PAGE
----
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Fear is being afraid of what’s gonna happen in the future. Fear is never about this moment. Jack Kornfield tells a beautiful story (at least I like it) in The Roots of Buddhist Psychology. A man goes camping. He sees footprints of a bear. He gets scared, because he is afraid he’ll be eaten by the bear. He starts worrying, even though he is fine in the moment. Then he sees the bear and starts running, scared of the anticipated pain he’ll feel, if the bear starts eating him. The bear runs after him, and indeed bites him. What the man feels in that moment is pain, hurt like hell, not fear. There is fear, but that  is not about the bite, it is about being eaten alive and dying. Something that might happen in the future. Fear is about an anticipated moment you dread in the future. Pain and hurt are what you feel as you experience this moment.

http://upload.wikimedia.org/wikipedia/commons/6/60/Vegan_patties_with_potatoes_and_salad.jpgI dreaded holding on to my vegan diet when I went to the Netherlands. I feared non-belonging, critical questions, ridicule as I was eating differently than everyone else. I was afraid I would roll over into eating cheese, butter-filled cookies, and anything else that might contain eggs or dairy, as I soon as I thought my sense of acceptance, belonging, and understanding would not be met.

None of it happened.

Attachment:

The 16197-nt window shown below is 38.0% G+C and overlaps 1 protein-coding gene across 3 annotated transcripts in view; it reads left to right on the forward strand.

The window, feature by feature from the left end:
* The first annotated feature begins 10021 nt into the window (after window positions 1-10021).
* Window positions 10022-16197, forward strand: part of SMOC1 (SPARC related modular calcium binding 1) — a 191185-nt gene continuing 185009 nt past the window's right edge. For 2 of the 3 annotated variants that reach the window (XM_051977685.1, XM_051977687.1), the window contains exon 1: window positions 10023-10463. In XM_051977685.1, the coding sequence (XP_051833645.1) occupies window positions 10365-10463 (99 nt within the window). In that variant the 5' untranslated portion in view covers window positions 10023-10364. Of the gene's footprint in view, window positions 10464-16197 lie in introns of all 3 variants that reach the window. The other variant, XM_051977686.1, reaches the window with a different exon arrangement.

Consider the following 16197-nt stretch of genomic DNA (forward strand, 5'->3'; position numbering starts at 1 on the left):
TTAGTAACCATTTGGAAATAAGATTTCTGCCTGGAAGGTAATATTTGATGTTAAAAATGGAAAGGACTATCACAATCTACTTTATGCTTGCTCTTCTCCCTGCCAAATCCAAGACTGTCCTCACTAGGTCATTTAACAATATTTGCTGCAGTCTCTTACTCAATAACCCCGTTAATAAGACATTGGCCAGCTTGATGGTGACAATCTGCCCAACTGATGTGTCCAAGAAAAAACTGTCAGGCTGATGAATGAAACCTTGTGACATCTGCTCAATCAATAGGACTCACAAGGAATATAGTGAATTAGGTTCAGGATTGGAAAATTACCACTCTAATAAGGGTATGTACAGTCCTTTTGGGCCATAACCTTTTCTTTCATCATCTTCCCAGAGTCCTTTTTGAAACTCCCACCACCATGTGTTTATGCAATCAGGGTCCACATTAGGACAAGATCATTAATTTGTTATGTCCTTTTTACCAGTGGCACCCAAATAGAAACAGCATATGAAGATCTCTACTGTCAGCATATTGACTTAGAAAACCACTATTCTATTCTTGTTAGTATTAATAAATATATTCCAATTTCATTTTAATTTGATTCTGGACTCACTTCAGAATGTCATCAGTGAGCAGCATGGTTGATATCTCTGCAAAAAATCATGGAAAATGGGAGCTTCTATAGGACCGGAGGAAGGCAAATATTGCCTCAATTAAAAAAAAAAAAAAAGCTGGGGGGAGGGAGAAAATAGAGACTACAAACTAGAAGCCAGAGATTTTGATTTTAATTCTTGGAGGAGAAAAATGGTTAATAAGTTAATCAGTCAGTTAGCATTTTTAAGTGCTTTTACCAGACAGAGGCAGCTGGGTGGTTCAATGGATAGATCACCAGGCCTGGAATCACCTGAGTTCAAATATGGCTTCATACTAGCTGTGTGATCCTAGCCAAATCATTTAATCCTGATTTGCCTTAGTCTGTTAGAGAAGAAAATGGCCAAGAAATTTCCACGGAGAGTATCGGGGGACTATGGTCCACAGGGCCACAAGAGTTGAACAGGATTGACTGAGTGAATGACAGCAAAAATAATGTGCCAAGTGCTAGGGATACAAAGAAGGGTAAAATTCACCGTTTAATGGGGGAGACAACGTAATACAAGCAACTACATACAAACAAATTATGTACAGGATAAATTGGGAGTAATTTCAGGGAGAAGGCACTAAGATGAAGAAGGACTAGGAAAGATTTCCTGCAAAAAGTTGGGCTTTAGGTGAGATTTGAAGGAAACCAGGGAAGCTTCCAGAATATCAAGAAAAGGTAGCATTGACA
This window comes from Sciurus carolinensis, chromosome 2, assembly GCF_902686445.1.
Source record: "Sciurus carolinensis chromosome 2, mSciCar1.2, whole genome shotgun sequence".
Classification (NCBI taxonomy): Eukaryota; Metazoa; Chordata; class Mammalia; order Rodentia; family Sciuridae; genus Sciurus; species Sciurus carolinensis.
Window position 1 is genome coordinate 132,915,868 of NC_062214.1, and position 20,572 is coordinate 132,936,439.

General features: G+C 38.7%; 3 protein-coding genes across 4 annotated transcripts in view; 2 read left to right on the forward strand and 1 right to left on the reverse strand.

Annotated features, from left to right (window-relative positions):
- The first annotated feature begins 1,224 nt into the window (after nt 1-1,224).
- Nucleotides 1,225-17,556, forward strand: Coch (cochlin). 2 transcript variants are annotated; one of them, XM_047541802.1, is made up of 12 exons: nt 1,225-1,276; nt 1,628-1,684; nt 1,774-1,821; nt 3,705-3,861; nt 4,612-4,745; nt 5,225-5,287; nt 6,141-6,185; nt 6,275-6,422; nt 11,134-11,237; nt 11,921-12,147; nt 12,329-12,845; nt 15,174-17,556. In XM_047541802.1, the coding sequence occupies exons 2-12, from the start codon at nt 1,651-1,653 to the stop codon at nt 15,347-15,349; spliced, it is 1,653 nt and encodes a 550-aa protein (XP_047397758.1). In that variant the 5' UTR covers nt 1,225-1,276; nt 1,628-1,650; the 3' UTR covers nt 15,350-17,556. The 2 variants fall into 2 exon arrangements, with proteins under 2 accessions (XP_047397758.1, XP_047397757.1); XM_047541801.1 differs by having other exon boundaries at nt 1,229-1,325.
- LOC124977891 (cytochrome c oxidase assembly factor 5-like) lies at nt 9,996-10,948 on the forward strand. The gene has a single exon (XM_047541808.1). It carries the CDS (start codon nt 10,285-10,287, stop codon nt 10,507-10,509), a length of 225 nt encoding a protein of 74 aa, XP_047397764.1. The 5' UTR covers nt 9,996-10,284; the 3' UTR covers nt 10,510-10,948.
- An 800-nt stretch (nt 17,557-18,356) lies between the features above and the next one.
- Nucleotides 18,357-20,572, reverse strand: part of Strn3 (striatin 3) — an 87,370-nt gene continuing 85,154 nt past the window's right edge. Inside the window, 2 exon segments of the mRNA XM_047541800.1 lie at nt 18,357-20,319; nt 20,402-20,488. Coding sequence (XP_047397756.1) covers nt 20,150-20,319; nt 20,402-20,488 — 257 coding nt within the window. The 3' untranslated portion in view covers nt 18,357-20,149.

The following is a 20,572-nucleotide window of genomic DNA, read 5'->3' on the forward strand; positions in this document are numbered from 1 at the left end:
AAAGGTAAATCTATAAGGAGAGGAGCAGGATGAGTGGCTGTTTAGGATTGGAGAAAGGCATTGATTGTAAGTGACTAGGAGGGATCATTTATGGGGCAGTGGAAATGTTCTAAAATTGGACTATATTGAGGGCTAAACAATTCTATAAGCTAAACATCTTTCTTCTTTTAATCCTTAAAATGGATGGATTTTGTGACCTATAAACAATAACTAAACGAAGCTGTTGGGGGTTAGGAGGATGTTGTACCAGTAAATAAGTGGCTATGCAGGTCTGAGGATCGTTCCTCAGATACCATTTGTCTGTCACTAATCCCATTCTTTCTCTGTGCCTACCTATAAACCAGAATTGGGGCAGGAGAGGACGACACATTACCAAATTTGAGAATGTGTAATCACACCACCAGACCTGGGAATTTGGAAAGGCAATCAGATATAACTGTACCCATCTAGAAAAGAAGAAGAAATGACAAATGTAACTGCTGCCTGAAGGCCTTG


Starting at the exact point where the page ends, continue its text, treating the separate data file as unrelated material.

My family and friends easily offered me vegan food or accepted me bringing my own dish so I had enough yummy food to eat. To my big surprise my aunt, who I don’t think ever considered veganism, even made a separate dish that completely supported my choices. My family ate my vegan dishes with joy and delight, even though some of it didn’t turn out as yummy as I had hoped. I felt joyful, enthusiastic and excited to offer my compassionate alternative as an invitation to understand how our own happiness and suffering are not separate from the happiness and suffering of animals. I felt proud to water the seeds of compassion and interbeing in each of my family and friends, and they received it for the acceptance I have for their meat-eating choices.

I have learned that eating vegan isn’t synonymous for exclusion, loneliness, and ridicule. It equals inspiration, integrity, and connection.

Hallelujah.

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You want help to offer your compassionate choices as an invitation to understand the interconnectness of our happiness and suffering? Contact me 512-589-0482 to schedule a complimentary discovery session.

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